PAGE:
Bangladeshi architect Marina Tabassum has been honoured with the 2021 Soane Medal for her work designing low-cost temporary homes for refugees and local people who have been displaced due to climate change.
Her 16-year-old practice Marina Tabassum Architects (MTA), making use of the lull in projects during the pandemic last year, developed a low-cost modular house kit for the landless char dwellers – rural community that is annually displaced by the ravaging floods and who live on tiny strips of land that emerges when the flood levels have receded. MTA designed an easy-to-assemble modular system using locally available bamboo and connected with steel joints, that can be built by the locals and can accommodate a family of four at a cost of SGD550. Called the Khudi Bari (Tiny House), the system comprises a pitched-roof upper level sleeping platform above a ground floor of compacted earth, with the structure clad in panels of woven grass, and other local building materials.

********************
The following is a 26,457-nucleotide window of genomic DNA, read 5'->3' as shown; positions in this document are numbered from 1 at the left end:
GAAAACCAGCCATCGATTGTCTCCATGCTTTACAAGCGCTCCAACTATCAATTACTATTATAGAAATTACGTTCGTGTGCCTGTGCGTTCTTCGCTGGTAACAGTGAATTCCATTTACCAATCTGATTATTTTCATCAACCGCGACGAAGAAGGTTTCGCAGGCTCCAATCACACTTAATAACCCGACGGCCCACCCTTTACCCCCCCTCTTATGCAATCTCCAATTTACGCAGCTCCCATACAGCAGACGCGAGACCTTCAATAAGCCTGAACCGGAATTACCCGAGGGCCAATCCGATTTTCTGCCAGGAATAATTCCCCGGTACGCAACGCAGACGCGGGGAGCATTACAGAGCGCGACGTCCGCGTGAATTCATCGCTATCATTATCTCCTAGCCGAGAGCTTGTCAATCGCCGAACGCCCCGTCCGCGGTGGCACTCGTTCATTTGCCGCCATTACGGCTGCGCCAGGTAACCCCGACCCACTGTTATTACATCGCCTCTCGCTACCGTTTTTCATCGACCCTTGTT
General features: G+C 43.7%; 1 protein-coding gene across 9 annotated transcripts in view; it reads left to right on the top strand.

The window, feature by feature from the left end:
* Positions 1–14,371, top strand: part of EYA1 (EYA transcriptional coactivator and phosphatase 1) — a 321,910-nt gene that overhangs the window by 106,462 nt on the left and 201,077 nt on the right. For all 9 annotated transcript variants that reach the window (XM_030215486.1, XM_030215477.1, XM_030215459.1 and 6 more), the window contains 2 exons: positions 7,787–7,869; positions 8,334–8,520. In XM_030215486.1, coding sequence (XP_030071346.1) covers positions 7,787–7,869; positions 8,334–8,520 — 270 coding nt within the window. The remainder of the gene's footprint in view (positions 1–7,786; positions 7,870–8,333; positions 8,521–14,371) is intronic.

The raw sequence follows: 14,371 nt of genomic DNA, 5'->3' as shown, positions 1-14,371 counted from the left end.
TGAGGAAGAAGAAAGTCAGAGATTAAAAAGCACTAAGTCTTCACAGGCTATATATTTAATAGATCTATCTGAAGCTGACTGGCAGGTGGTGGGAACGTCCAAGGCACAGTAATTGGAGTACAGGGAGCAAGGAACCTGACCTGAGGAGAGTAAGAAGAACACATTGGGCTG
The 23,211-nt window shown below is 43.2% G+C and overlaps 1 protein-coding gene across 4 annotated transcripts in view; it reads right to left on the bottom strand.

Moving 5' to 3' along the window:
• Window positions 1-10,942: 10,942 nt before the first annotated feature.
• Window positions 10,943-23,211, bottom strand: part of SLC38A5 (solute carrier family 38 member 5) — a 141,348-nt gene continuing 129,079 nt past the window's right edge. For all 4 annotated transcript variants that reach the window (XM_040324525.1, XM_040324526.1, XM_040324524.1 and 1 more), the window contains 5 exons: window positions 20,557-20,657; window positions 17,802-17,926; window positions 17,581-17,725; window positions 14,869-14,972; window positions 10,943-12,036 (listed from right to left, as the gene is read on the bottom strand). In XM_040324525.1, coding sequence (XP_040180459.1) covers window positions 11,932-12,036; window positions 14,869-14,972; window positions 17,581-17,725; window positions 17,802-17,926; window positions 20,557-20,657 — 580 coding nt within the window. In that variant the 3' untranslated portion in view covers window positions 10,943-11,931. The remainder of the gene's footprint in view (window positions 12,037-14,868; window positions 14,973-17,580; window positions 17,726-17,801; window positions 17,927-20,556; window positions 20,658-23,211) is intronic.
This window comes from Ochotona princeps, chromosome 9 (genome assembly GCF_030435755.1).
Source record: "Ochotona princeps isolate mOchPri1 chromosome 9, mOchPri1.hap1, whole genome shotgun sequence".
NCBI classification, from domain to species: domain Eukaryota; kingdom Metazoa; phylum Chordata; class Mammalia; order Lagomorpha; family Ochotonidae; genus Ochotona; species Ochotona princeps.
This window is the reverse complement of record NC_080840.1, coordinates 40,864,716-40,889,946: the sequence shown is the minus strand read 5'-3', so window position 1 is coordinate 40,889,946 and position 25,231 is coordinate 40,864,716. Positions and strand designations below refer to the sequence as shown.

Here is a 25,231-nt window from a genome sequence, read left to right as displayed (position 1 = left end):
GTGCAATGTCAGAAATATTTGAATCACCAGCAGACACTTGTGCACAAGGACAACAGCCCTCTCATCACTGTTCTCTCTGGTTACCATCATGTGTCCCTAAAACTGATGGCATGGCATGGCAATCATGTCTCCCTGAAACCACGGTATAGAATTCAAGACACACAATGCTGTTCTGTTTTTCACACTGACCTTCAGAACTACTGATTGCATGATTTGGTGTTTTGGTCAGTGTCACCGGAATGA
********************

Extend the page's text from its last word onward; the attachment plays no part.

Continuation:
MTA is currently working in the Cox’s Bazar region of Bangladesh, home to the world’s largest group of refugee camps, where around 1.2 million Rohingya Muslims live in temporary camps having fled from ethnic persecution in neighbouring Myanmar. Ms Tabassum has been designing community centres – for both the refugees and the local community to provide a more dignified existence even as most refugees live in shelters made out of tarpaulin or other unsafe materials.
Ms Tabassum, whose Bait ur Rouf mosque in Dhaka, won her the coveted Aga Khan award and catapulted her to global fame, shares that there are several challenges in designing for the refugee community – the main hindrance being the government’s reluctance to built permanent structures due to concerns that the refugees might never leave.
Photos: Marina Tabassum Architects
You might also like: